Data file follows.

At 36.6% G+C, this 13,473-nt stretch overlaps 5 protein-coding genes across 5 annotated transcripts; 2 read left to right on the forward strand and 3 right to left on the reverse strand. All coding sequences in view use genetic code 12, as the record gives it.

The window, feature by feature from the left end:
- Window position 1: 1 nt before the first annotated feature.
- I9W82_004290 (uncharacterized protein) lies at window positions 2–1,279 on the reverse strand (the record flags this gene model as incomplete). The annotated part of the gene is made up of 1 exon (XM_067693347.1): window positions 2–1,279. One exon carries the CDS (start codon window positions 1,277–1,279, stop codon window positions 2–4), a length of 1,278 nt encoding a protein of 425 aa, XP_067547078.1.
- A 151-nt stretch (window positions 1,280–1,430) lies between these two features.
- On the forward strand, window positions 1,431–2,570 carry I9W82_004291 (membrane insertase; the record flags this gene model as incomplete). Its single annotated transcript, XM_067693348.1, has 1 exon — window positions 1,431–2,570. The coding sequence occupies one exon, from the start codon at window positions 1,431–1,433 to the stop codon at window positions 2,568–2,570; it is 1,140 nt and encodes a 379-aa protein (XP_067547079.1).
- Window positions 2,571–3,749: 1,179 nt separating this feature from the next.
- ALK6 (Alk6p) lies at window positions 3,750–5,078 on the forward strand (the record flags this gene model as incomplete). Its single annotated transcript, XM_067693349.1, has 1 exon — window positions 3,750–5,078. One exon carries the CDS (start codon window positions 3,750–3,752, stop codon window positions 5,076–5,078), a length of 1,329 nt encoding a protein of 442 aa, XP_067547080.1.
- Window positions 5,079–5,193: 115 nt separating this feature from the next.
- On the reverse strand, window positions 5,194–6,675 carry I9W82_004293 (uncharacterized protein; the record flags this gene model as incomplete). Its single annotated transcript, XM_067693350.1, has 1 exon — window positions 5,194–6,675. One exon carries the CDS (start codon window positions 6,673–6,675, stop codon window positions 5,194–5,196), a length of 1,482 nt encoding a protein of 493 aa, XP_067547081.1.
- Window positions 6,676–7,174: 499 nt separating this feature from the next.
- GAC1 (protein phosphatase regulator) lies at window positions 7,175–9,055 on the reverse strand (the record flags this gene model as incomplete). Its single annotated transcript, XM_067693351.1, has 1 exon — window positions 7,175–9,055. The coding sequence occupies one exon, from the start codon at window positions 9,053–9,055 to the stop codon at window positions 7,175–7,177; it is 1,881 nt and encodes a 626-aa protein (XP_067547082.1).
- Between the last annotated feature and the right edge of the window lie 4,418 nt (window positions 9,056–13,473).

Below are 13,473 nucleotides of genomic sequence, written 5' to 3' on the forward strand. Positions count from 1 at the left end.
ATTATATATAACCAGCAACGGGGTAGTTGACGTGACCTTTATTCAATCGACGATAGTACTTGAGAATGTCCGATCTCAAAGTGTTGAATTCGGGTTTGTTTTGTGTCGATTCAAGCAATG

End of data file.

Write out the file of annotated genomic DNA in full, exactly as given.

At 36.6% G+C, this 13,473-nt stretch overlaps 5 protein-coding genes across 5 annotated transcripts; 2 read left to right on the forward strand and 3 right to left on the reverse strand. All coding sequences in view use genetic code 12, as the record gives it.

The window, feature by feature from the left end:
- Window position 1: 1 nt before the first annotated feature.
- I9W82_004290 (uncharacterized protein) lies at window positions 2–1,279 on the reverse strand (the record flags this gene model as incomplete). The annotated part of the gene is made up of 1 exon (XM_067693347.1): window positions 2–1,279. One exon carries the CDS (start codon window positions 1,277–1,279, stop codon window positions 2–4), a length of 1,278 nt encoding a protein of 425 aa, XP_067547078.1.
- A 151-nt stretch (window positions 1,280–1,430) lies between these two features.
- On the forward strand, window positions 1,431–2,570 carry I9W82_004291 (membrane insertase; the record flags this gene model as incomplete). Its single annotated transcript, XM_067693348.1, has 1 exon — window positions 1,431–2,570. The coding sequence occupies one exon, from the start codon at window positions 1,431–1,433 to the stop codon at window positions 2,568–2,570; it is 1,140 nt and encodes a 379-aa protein (XP_067547079.1).
- Window positions 2,571–3,749: 1,179 nt separating this feature from the next.
- ALK6 (Alk6p) lies at window positions 3,750–5,078 on the forward strand (the record flags this gene model as incomplete). Its single annotated transcript, XM_067693349.1, has 1 exon — window positions 3,750–5,078. One exon carries the CDS (start codon window positions 3,750–3,752, stop codon window positions 5,076–5,078), a length of 1,329 nt encoding a protein of 442 aa, XP_067547080.1.
- Window positions 5,079–5,193: 115 nt separating this feature from the next.
- On the reverse strand, window positions 5,194–6,675 carry I9W82_004293 (uncharacterized protein; the record flags this gene model as incomplete). Its single annotated transcript, XM_067693350.1, has 1 exon — window positions 5,194–6,675. One exon carries the CDS (start codon window positions 6,673–6,675, stop codon window positions 5,194–5,196), a length of 1,482 nt encoding a protein of 493 aa, XP_067547081.1.
- Window positions 6,676–7,174: 499 nt separating this feature from the next.
- GAC1 (protein phosphatase regulator) lies at window positions 7,175–9,055 on the reverse strand (the record flags this gene model as incomplete). Its single annotated transcript, XM_067693351.1, has 1 exon — window positions 7,175–9,055. The coding sequence occupies one exon, from the start codon at window positions 9,053–9,055 to the stop codon at window positions 7,175–7,177; it is 1,881 nt and encodes a 626-aa protein (XP_067547082.1).
- Between the last annotated feature and the right edge of the window lie 4,418 nt (window positions 9,056–13,473).

Below are 13,473 nucleotides of genomic sequence, written 5' to 3' on the forward strand. Positions count from 1 at the left end.
ATTATATATAACCAGCAACGGGGTAGTTGACGTGACCTTTATTCAATCGACGATAGTACTTGAGAATGTCCGATCTCAAAGTGTTGAATTCGGGTTTGTTTTGTGTCGATTCAAGCAATG